The Mac Pro has seen a lot of attention over the last couple of years, as users have bemoaned the lack of updates to the line. And with 34 months since its last update and counting (not counting the minor bump last year), its not hard to see why.

Because its not seen either the popularity or design flair of the rest of the Mac line-up, it probably isn't as well known as the iMac, MacBook Air, or even the Mac Mini. In the face of them, it feels a little dated — overall, it's the same line of thinking as the old Power Macintosh line (or a typical desktop PC.) But hints have been coming for a while that Apple has plans to do something new with the line up — or at least, something that will appeal to fans of the product as it currently exists.

Peter Cohen at iMore has some interesting thoughts on what the next-generation Mac Pro is likely to have inside. Its a good piece, but I get the feeling that the starting point is slightly off;

So to understand what Apple might do to the Mac Pro, let's distill what the Pro itself does well and what sort of customer it appeals to. Then let's think about what sort of creation might best serve that market.

Its not an unreasonable way of looking at things – assuming that the Mac Pro is going away (which, given the lack of attention its had from Apple certainly seems to be a fair assumption), what is going to fill the gap that it leaves behind for Mac Pro users?

Perhaps a more interesting set of questions for me would be;

  • What do the Macbook/iMac/Mac Mini series not do well that a Mac user might want their machine to do? (ie. Why would a potential "new Mac Pro" customer not be happy with what is already on the market? These machines are now faster, more powerful and cheaper than what was possible in these form factors a few years ago.)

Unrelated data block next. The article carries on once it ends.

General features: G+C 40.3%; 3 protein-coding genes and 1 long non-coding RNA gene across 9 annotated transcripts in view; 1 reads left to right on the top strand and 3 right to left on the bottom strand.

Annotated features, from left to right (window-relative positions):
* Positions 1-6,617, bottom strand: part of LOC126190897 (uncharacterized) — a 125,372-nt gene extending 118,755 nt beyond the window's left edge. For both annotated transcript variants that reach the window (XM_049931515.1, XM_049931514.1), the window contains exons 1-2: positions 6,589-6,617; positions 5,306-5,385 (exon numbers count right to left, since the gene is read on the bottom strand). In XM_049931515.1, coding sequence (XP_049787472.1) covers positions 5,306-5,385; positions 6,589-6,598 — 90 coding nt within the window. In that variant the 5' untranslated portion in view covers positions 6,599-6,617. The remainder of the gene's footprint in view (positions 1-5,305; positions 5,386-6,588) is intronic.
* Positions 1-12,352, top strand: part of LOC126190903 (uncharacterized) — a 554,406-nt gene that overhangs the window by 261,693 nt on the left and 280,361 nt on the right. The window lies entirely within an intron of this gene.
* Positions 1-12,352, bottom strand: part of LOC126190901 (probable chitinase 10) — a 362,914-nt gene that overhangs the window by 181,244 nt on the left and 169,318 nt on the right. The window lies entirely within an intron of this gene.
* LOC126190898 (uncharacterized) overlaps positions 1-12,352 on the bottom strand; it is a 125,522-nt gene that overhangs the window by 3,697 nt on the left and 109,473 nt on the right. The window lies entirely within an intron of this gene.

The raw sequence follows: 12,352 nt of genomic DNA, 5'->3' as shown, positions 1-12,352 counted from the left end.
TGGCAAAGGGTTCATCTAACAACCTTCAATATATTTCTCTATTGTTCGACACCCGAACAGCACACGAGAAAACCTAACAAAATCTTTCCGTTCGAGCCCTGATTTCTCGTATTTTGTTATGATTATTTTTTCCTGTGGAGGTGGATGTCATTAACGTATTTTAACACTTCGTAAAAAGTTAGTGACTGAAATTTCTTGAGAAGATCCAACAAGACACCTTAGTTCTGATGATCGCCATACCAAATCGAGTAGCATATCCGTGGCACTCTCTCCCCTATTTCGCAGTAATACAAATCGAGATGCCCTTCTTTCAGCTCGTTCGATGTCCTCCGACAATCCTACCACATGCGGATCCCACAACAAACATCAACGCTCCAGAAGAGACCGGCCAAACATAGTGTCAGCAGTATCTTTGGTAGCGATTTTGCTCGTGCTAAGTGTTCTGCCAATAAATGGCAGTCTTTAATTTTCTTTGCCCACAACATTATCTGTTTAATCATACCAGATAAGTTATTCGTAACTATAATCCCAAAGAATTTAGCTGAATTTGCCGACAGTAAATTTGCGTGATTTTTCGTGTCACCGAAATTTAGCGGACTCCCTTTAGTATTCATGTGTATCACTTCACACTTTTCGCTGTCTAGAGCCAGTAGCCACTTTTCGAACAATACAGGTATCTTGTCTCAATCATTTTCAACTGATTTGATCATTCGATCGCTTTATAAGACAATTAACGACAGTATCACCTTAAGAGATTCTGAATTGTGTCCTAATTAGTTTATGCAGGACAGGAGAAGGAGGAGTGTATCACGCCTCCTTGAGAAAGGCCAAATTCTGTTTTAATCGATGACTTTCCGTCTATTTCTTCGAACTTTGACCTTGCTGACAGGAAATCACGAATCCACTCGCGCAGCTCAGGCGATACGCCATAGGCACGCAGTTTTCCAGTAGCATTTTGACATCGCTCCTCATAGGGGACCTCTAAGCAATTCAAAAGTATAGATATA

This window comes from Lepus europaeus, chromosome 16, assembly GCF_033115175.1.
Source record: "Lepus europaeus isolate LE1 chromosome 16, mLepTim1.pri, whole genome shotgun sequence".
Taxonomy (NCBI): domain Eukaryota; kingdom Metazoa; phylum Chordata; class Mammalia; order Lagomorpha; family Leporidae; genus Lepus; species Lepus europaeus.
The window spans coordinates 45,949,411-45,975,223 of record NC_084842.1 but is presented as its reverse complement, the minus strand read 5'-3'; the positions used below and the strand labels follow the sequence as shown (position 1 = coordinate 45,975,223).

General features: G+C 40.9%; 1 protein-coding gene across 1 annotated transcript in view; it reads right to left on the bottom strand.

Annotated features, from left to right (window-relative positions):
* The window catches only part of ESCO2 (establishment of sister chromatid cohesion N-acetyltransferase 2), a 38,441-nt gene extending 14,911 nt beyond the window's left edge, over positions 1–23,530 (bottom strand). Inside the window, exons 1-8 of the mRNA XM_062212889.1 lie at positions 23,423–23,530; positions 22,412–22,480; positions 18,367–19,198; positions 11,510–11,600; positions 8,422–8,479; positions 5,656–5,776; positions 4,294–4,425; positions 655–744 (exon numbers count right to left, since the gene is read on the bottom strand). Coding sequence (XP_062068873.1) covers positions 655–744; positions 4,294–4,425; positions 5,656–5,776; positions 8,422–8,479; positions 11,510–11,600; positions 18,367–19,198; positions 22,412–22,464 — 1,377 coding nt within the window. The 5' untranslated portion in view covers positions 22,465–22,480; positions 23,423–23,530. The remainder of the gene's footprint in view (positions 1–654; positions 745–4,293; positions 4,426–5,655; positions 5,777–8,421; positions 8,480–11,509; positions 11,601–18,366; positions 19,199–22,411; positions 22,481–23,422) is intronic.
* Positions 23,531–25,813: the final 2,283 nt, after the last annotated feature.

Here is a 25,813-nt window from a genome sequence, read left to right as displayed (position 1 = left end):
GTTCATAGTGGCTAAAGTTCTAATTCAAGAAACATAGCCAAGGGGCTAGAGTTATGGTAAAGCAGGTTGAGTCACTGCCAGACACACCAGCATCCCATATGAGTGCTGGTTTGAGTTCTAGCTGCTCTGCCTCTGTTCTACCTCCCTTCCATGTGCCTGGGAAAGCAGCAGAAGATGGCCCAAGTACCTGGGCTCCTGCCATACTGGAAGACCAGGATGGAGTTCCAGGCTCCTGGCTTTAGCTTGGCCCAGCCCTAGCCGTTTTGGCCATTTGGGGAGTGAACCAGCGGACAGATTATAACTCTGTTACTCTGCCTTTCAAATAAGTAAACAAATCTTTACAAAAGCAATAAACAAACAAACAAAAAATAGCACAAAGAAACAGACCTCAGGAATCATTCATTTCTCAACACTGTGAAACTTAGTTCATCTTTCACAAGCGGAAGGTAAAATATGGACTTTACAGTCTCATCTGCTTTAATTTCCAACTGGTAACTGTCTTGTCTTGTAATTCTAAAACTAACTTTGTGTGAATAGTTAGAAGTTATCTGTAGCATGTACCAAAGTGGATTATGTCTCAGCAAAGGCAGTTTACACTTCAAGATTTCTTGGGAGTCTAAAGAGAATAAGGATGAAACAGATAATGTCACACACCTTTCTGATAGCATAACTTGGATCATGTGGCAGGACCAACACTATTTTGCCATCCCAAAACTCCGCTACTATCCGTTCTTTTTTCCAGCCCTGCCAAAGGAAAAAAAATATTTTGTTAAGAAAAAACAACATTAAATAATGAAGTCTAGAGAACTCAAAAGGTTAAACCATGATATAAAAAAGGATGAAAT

• What might a user of a desktop machine (as opposed to a laptop) want out of their box?

The first one seems fairly simple to address;

  • Upgradeability – these machines can't have more than one or two storage drives , don't have the space to allow for more RAM and other peripherals (there are still people who want to work with optical drives after all…) all user-replaceable. Personally, I would like to have a big hard drive and a fast SSD in my Macbook Pro – which I can do by swapping out the optical drive and putting a hard drive in the space it frees up. But if I were to get a Next-Gen (Retina display) Macbook Pro, then this option is closed to me. (Obviously, the same goes for the Macbook Air.) It looks like a similar line of thinking is going on with the iMac — make it small and beautiful, but at the expense of what an owner can do with some 3rd party components and a small screwdriver.
  • High-power (ie. server grade) CPU - for heavy duty processing, like compiling code, quickly processing media (video/audio) etc. The Mac Mini is (as far as I can see) basically a laptop without a screen/keyboard, squashed into as small a box as possible. I don't really understand the difference between a laptop and desktop CPU – I know a laptop CPU will have a greater focus on power efficiency to get the best out of a battery, but I don't know if the iMac's focus on quiet running (and therefore low temperature) means that its using a laptop-style processor.

The temptation for the second question is to just look at the same answers as the first – let the available technology dictate the concept. But that doesn't feel like an Apple-like way of working (or any successful technology company's way of working, come to that). As the saying goes, 'people don't want a quarter inch drill bit – they want a quarter inch hole.'

And of course, this isn't just a way of looking at what Mac users want from Macs — it covers what PC users want from PCs. At a time when the future of the PC is looking less clear than ever (where "PC" means "something that runs Windows"), this is could be an interesting point in time for the "PC" to be redefined. (And who is in a better position to redefine the top end than the company who, with iPhones and iPads, have recently redefined the bottom end?)